And I’m sure they are not playing this time around. News Corp. Deputy Chairman Chase Carey says it’s time to start getting paid for the free broadcasting and 2010 looks like the year to do. This may pose as a problem if you are a loyal Hulu fan like myself. All of my wasted hours in front of a Hulu ingrained computer screen may have to be taxed and I don’t like it. Please tell me it aint so.
“I think a free model is a very difficult way to capture the value of our content. I think what we need to do is deliver that content to consumers in a way where they will appreciate the value,” Carey said. “Hulu concurs with that, it needs to evolve to have a meaningful subscription model as part of its business.”
AdVerse had a quick chat with Carey too and posed the question, when exactly does Hulu start charging then? Carey, who says he’s only been to one Hulu board meeting since arriving at News Corp., suggests there is still no timeline but supposes it’s at least in 2010. Carey says that while throwing up a pay-wall around all content is not the answer, it doesn’t mean there wont be fees for some specially-created content and TV previews. Windows are just around the corner. American Idol audition previews anyone? Mobile Hulu is another potential way of making money.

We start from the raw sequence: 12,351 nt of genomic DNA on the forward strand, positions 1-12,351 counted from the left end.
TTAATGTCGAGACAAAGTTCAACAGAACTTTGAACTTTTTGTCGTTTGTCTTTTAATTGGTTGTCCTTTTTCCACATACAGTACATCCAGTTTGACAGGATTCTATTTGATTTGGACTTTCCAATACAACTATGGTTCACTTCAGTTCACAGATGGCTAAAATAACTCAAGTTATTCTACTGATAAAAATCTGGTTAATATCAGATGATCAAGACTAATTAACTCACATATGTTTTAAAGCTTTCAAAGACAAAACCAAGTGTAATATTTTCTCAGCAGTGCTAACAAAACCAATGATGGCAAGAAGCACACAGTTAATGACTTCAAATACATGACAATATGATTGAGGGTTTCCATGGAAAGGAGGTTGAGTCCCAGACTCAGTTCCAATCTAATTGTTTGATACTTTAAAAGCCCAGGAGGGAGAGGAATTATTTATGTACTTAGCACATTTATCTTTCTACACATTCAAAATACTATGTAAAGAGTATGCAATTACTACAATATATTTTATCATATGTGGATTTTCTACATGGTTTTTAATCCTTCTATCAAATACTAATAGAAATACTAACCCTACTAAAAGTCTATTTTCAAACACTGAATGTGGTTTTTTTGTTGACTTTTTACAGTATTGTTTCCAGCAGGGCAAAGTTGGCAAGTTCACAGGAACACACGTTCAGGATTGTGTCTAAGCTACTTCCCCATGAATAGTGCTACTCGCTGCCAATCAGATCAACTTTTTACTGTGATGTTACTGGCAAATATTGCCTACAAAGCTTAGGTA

So what changes if and when Comcast takes the NBCU seat at the Hulu table alongside News Corp. and Disney? Comcast has very different thoughts about how to charge for online content. Carey sees the authentication strategy as a good first move, but describes it as defensive, and told me he doesn’t see how it creates additional revenue.